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Many of my friends, regardless of their religious affiliation, ask why Catholics go to Confession. If someone asked you the same question, how would you respond?

Jesus became Man in order to forgive sins.

Recall the words of our Lord: “God so loved the world He gave His only Son, that whoever believes in Him should not perish but may have eternal life.” (Jn 3:16)

During His public ministry, Jesus preached about the forgiveness of sins: remember the parables of the Prodigal Son (Lk 15:11) or the Lost Sheep (Lk 15:1) and His teaching that “There will likewise be more joy in heaven over one repentant sinner than over ninety-nine righteous people who have no need to repent.” (Lk 15:7)

Jesus Himself forgave sins: remember the story of the woman caught in adultery (Jn 8:1) or the woman who washed His feet with her tears (Lk 7:36). He also taught us to pray for forgiveness in the “Our Father.” His mission of reconciliation would climax in His Passion, Death and Resurrection: where Jesus suffered, died and rose to free us from sin and death.

However, Jesus never trivialized sin or rationalized it. For Jesus, sin is sin, a violation of love against God and neighbor. In His divine mercy, Jesus calls the sinner to realize the sin, to repent of it, and be reconciled with God and neighbor.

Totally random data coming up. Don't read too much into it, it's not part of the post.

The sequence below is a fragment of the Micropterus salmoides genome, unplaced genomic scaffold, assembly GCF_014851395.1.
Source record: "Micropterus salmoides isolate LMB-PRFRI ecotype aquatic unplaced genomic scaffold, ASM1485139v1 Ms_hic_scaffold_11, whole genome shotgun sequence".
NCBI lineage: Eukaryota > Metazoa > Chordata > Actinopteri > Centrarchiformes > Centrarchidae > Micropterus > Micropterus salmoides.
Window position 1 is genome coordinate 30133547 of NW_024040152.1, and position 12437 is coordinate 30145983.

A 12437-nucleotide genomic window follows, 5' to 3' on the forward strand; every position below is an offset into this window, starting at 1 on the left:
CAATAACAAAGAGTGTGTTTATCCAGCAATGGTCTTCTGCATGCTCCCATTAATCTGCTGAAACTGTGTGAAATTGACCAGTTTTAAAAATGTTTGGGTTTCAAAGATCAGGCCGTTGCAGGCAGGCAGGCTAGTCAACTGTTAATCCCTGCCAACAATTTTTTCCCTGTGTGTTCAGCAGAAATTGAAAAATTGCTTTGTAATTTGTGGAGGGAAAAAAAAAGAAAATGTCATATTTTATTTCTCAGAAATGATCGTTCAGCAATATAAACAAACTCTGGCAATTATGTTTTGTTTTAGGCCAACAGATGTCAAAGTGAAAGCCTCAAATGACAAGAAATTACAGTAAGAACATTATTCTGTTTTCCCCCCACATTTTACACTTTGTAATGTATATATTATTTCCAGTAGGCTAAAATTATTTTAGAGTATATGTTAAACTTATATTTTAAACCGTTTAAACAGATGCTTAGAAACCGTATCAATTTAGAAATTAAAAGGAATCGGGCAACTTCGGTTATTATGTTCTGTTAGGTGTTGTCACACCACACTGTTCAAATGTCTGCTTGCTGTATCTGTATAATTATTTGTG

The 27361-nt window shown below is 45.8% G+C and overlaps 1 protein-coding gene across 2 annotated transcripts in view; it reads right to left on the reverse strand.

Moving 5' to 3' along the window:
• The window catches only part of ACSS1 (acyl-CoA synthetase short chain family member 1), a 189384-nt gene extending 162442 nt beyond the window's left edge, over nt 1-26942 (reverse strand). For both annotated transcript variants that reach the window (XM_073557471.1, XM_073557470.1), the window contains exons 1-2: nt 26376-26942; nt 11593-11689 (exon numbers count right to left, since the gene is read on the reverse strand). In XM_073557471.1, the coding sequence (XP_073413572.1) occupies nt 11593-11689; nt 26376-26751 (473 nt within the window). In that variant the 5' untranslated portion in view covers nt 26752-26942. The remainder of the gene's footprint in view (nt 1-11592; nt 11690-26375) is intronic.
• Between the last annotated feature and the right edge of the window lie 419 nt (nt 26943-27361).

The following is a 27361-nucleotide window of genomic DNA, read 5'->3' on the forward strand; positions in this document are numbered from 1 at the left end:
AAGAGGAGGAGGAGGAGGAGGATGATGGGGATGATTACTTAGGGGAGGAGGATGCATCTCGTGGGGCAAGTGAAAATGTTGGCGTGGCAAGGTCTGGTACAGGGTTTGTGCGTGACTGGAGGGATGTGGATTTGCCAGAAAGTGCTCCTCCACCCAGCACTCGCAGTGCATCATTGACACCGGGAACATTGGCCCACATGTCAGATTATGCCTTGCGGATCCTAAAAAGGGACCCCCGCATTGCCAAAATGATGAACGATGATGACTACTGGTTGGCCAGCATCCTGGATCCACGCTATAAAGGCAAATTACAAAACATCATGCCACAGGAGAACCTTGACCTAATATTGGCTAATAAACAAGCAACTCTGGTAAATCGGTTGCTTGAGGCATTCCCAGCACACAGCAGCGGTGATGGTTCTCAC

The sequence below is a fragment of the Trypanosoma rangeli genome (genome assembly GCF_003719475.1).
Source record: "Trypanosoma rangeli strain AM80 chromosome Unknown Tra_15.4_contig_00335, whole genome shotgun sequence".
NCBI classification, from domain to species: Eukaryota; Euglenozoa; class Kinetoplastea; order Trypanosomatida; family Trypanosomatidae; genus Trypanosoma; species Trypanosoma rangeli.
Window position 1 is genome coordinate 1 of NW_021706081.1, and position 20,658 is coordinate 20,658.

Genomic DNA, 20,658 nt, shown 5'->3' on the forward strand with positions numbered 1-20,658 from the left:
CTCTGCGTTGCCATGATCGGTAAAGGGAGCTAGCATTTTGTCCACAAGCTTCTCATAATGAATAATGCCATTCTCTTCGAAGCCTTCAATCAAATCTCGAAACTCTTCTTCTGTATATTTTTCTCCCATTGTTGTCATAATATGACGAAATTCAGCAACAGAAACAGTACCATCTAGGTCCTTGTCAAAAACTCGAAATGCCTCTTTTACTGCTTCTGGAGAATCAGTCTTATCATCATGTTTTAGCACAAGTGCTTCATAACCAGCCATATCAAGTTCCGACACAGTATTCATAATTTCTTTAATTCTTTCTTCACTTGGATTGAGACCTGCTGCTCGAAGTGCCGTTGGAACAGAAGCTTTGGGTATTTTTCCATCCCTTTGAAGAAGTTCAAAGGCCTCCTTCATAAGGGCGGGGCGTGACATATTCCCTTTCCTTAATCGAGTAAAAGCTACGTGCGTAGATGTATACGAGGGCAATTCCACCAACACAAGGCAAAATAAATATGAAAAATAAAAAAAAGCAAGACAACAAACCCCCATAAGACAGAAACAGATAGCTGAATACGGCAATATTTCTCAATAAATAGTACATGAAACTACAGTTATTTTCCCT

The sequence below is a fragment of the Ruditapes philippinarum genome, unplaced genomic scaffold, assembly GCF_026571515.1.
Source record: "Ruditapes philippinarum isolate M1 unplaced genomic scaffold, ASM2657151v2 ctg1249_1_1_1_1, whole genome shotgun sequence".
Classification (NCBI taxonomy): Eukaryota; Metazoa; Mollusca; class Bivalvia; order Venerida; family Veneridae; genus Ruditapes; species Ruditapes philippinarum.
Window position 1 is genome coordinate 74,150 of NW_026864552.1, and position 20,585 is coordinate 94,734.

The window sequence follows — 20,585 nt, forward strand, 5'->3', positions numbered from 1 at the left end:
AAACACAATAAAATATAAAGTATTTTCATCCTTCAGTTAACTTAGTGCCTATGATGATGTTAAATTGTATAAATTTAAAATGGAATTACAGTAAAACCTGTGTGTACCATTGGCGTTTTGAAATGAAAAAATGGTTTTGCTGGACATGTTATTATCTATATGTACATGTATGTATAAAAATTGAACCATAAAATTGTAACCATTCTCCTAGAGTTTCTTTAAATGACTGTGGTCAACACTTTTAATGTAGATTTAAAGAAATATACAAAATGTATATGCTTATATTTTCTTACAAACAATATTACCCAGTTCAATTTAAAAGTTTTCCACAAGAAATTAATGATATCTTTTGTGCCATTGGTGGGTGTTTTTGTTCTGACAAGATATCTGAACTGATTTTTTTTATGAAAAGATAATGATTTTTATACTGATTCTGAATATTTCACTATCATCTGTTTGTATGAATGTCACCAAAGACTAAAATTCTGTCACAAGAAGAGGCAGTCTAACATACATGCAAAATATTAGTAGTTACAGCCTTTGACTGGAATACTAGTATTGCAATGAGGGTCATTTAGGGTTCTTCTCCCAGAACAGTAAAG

Jesus wanted the ministry of reconciliation to continue. On the first Easter Sunday evening, Jesus appeared to His Apostles, “breathed on them, and said, “Receive the Holy Spirit. If you forgive sins, they are forgiven them; if you hold them bound, they are held bound.” (Jn 20:21-23) Only twice in Sacred Scripture do we find God breathing into human beings. First, in Genesis 2:7, and now, when Jesus breaths His life into His Apostles, His Priests, so that through them, He will “breathe” life into the souls of contrite sinners. In John 20, Christ instituted the Sacrament of Penance and made His apostles ministers of it.

Later, at the Ascension, Jesus charged His Apostles with this ministry: “thus it is written that the Messiah must suffer and rise from the dead on the third day. In His name penance for the remission of sins is to be preached to all the nations, beginning at Jerusalem. You are witnesses of this.” (Lk 24:46) Clearly, Jesus came to forgive sins, He wanted that reconciliation to continue and He gave the Church a sacrament through which priests would continue to act as the ministers of this reconciliation.

After the legalization of the Catholic Faith by Constantine, the Church fathers continued to emphasize the importance of Confession. St. Ambrose wrote, “It seemed impossible that sins should be forgiven through penance; Christ granted this power to the Apostles and from the Apostles it has been transmitted to the office of priests.” (De Poententia) Therefore, we go to confession because it is a sacrament given to us by Christ, and it has always been a practice of the Church.

Isn’t it beautiful that the Lord recognizes our broken nature and gives us a sacrament that brings us forgiveness for our sins and reconciles us with Jesus. May you reflect on this beautiful Sacrament of the Church and make use of it often.


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